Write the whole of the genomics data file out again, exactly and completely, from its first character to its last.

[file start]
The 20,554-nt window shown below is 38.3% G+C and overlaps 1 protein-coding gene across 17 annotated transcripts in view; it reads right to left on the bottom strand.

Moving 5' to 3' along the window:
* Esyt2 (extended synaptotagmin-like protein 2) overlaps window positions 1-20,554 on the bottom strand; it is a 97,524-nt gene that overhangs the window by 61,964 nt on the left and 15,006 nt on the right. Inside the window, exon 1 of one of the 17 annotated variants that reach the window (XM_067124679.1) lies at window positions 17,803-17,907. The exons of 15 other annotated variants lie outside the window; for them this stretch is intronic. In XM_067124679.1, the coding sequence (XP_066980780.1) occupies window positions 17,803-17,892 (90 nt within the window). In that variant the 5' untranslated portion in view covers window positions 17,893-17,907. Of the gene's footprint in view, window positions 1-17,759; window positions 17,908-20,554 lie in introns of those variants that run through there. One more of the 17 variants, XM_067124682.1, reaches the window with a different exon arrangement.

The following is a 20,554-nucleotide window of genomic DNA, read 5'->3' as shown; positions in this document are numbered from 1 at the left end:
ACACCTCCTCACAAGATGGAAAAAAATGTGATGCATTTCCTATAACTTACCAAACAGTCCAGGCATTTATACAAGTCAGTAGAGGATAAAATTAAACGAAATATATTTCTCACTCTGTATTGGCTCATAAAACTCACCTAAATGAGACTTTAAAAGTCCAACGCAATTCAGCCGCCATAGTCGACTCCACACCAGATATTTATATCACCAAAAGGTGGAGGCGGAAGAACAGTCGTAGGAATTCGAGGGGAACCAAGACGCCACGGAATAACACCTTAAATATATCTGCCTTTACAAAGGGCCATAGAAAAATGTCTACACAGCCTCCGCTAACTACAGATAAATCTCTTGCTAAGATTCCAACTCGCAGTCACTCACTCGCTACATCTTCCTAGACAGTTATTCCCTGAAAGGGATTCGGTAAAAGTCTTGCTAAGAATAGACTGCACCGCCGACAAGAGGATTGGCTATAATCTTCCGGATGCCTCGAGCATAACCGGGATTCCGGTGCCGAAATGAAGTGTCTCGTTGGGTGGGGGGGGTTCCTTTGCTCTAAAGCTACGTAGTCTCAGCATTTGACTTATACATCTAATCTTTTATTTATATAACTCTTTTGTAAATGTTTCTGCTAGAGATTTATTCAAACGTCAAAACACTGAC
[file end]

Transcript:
The 20,554-nt window shown below is 38.3% G+C and overlaps 1 protein-coding gene across 17 annotated transcripts in view; it reads right to left on the bottom strand.

Moving 5' to 3' along the window:
* Esyt2 (extended synaptotagmin-like protein 2) overlaps window positions 1-20,554 on the bottom strand; it is a 97,524-nt gene that overhangs the window by 61,964 nt on the left and 15,006 nt on the right. Inside the window, exon 1 of one of the 17 annotated variants that reach the window (XM_067124679.1) lies at window positions 17,803-17,907. The exons of 15 other annotated variants lie outside the window; for them this stretch is intronic. In XM_067124679.1, the coding sequence (XP_066980780.1) occupies window positions 17,803-17,892 (90 nt within the window). In that variant the 5' untranslated portion in view covers window positions 17,893-17,907. Of the gene's footprint in view, window positions 1-17,759; window positions 17,908-20,554 lie in introns of those variants that run through there. One more of the 17 variants, XM_067124682.1, reaches the window with a different exon arrangement.

The following is a 20,554-nucleotide window of genomic DNA, read 5'->3' as shown; positions in this document are numbered from 1 at the left end:
ACACCTCCTCACAAGATGGAAAAAAATGTGATGCATTTCCTATAACTTACCAAACAGTCCAGGCATTTATACAAGTCAGTAGAGGATAAAATTAAACGAAATATATTTCTCACTCTGTATTGGCTCATAAAACTCACCTAAATGAGACTTTAAAAGTCCAACGCAATTCAGCCGCCATAGTCGACTCCACACCAGATATTTATATCACCAAAAGGTGGAGGCGGAAGAACAGTCGTAGGAATTCGAGGGGAACCAAGACGCCACGGAATAACACCTTAAATATATCTGCCTTTACAAAGGGCCATAGAAAAATGTCTACACAGCCTCCGCTAACTACAGATAAATCTCTTGCTAAGATTCCAACTCGCAGTCACTCACTCGCTACATCTTCCTAGACAGTTATTCCCTGAAAGGGATTCGGTAAAAGTCTTGCTAAGAATAGACTGCACCGCCGACAAGAGGATTGGCTATAATCTTCCGGATGCCTCGAGCATAACCGGGATTCCGGTGCCGAAATGAAGTGTCTCGTTGGGTGGGGGGGGTTCCTTTGCTCTAAAGCTACGTAGTCTCAGCATTTGACTTATACATCTAATCTTTTATTTATATAACTCTTTTGTAAATGTTTCTGCTAGAGATTTATTCAAACGTCAAAACACTGAC